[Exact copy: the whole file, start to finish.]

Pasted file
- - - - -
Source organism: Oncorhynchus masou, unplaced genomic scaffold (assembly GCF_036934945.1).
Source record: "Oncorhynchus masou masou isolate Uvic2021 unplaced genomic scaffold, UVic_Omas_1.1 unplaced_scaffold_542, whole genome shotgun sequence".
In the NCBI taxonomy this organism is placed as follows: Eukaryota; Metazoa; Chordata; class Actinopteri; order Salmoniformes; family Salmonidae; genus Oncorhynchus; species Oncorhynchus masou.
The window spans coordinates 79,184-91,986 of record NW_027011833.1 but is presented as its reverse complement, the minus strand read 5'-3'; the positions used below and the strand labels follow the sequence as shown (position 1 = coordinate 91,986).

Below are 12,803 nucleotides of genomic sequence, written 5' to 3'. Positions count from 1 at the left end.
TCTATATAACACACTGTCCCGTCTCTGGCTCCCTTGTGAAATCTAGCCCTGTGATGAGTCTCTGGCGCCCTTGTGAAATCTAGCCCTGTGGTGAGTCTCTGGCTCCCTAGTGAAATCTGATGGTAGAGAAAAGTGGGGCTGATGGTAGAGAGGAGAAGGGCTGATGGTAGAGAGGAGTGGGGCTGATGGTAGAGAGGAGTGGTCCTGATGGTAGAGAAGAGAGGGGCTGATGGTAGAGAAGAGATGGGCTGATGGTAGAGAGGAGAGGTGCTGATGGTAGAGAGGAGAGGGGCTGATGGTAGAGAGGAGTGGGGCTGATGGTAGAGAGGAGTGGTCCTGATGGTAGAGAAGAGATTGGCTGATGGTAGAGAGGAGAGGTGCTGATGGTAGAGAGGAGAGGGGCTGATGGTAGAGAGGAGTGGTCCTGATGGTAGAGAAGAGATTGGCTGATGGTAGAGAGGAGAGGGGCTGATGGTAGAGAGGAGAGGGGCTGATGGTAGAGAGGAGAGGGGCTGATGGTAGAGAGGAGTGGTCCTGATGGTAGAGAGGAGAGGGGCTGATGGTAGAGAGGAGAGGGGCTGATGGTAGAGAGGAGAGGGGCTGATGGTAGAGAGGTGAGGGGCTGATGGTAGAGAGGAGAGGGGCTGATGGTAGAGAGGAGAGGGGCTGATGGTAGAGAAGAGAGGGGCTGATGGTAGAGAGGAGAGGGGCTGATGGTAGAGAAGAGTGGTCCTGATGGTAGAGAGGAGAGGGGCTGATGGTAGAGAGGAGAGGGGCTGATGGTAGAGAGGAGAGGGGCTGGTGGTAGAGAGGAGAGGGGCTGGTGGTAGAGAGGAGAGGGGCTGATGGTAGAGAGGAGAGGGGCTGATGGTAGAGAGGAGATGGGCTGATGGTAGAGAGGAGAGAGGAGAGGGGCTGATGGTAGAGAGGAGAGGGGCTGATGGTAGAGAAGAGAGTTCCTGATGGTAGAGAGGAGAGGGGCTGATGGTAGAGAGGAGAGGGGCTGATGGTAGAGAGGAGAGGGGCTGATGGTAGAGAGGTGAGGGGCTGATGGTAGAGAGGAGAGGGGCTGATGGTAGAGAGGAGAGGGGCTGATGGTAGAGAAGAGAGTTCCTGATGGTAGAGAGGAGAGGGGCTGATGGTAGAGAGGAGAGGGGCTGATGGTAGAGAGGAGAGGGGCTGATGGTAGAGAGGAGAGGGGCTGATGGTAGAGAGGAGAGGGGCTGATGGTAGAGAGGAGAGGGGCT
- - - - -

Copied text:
Source organism: Oncorhynchus masou, unplaced genomic scaffold (assembly GCF_036934945.1).
Source record: "Oncorhynchus masou masou isolate Uvic2021 unplaced genomic scaffold, UVic_Omas_1.1 unplaced_scaffold_542, whole genome shotgun sequence".
In the NCBI taxonomy this organism is placed as follows: Eukaryota; Metazoa; Chordata; class Actinopteri; order Salmoniformes; family Salmonidae; genus Oncorhynchus; species Oncorhynchus masou.
The window spans coordinates 79,184-91,986 of record NW_027011833.1 but is presented as its reverse complement, the minus strand read 5'-3'; the positions used below and the strand labels follow the sequence as shown (position 1 = coordinate 91,986).

Below are 12,803 nucleotides of genomic sequence, written 5' to 3'. Positions count from 1 at the left end.
TCTATATAACACACTGTCCCGTCTCTGGCTCCCTTGTGAAATCTAGCCCTGTGATGAGTCTCTGGCGCCCTTGTGAAATCTAGCCCTGTGGTGAGTCTCTGGCTCCCTAGTGAAATCTGATGGTAGAGAAAAGTGGGGCTGATGGTAGAGAGGAGAAGGGCTGATGGTAGAGAGGAGTGGGGCTGATGGTAGAGAGGAGTGGTCCTGATGGTAGAGAAGAGAGGGGCTGATGGTAGAGAAGAGATGGGCTGATGGTAGAGAGGAGAGGTGCTGATGGTAGAGAGGAGAGGGGCTGATGGTAGAGAGGAGTGGGGCTGATGGTAGAGAGGAGTGGTCCTGATGGTAGAGAAGAGATTGGCTGATGGTAGAGAGGAGAGGTGCTGATGGTAGAGAGGAGAGGGGCTGATGGTAGAGAGGAGTGGTCCTGATGGTAGAGAAGAGATTGGCTGATGGTAGAGAGGAGAGGGGCTGATGGTAGAGAGGAGAGGGGCTGATGGTAGAGAGGAGAGGGGCTGATGGTAGAGAGGAGTGGTCCTGATGGTAGAGAGGAGAGGGGCTGATGGTAGAGAGGAGAGGGGCTGATGGTAGAGAGGAGAGGGGCTGATGGTAGAGAGGTGAGGGGCTGATGGTAGAGAGGAGAGGGGCTGATGGTAGAGAGGAGAGGGGCTGATGGTAGAGAAGAGAGGGGCTGATGGTAGAGAGGAGAGGGGCTGATGGTAGAGAAGAGTGGTCCTGATGGTAGAGAGGAGAGGGGCTGATGGTAGAGAGGAGAGGGGCTGATGGTAGAGAGGAGAGGGGCTGGTGGTAGAGAGGAGAGGGGCTGGTGGTAGAGAGGAGAGGGGCTGATGGTAGAGAGGAGAGGGGCTGATGGTAGAGAGGAGATGGGCTGATGGTAGAGAGGAGAGAGGAGAGGGGCTGATGGTAGAGAGGAGAGGGGCTGATGGTAGAGAAGAGAGTTCCTGATGGTAGAGAGGAGAGGGGCTGATGGTAGAGAGGAGAGGGGCTGATGGTAGAGAGGAGAGGGGCTGATGGTAGAGAGGTGAGGGGCTGATGGTAGAGAGGAGAGGGGCTGATGGTAGAGAGGAGAGGGGCTGATGGTAGAGAAGAGAGTTCCTGATGGTAGAGAGGAGAGGGGCTGATGGTAGAGAGGAGAGGGGCTGATGGTAGAGAGGAGAGGGGCTGATGGTAGAGAGGAGAGGGGCTGATGGTAGAGAGGAGAGGGGCTGATGGTAGAGAGGAGAGGGGCT